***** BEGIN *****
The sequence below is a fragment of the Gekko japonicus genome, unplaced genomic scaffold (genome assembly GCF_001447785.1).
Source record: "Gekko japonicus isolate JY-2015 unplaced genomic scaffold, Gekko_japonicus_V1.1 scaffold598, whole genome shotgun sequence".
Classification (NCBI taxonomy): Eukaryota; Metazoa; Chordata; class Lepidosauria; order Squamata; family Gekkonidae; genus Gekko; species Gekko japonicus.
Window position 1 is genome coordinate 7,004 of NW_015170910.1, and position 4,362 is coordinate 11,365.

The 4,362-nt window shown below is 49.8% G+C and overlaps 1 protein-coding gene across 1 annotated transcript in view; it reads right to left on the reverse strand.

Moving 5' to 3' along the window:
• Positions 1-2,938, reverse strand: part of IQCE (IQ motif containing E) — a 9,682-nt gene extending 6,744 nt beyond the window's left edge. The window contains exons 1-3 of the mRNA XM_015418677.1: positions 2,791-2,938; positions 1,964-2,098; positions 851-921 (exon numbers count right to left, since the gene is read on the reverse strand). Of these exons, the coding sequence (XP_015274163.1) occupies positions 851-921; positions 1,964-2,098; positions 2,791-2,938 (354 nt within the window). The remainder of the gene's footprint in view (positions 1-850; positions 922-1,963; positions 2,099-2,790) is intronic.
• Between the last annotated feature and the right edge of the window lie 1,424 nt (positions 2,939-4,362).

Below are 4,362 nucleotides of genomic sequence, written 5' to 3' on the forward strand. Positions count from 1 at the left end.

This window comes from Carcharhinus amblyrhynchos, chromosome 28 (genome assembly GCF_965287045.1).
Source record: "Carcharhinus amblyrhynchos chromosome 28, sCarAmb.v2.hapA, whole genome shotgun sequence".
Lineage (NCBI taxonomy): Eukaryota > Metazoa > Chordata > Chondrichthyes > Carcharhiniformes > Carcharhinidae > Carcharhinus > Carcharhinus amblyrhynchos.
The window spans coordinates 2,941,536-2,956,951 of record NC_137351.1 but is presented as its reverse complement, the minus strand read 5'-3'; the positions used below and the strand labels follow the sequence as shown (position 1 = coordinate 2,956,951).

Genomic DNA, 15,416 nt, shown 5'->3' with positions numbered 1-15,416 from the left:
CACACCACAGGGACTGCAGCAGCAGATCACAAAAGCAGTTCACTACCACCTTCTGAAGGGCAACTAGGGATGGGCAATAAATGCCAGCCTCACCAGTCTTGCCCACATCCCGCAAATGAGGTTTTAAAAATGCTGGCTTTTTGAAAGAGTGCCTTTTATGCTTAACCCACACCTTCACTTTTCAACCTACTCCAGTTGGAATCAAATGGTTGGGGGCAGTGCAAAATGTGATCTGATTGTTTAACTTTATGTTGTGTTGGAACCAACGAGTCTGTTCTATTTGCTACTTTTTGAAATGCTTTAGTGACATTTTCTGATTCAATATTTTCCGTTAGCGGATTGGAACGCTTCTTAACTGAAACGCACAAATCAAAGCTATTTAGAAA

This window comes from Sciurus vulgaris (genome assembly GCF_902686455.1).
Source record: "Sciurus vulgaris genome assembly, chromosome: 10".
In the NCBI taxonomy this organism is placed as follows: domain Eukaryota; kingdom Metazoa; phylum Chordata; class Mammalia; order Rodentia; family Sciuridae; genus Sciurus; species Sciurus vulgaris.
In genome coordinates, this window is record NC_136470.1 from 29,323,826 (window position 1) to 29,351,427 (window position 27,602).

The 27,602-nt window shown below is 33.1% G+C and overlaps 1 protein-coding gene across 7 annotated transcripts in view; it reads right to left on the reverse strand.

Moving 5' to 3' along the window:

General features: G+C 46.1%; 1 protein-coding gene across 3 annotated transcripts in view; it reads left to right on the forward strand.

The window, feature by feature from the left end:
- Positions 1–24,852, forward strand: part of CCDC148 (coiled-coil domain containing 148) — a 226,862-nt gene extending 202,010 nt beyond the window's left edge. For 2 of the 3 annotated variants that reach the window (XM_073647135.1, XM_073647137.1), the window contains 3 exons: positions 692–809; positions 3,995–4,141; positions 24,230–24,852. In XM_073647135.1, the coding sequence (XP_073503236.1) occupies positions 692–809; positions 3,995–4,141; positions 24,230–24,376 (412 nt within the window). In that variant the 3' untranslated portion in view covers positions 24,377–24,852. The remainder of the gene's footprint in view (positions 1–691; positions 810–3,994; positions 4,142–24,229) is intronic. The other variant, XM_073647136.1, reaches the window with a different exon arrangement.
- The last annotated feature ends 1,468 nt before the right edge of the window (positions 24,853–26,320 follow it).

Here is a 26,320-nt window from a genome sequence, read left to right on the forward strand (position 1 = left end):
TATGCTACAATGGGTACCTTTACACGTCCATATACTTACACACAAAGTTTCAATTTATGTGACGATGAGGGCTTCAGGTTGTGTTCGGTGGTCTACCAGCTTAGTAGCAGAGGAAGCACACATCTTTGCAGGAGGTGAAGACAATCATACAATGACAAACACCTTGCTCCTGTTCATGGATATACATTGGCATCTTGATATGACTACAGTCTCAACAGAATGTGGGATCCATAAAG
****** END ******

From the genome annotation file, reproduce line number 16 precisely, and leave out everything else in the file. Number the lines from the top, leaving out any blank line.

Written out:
This window comes from Sciurus vulgaris (genome assembly GCF_902686455.1).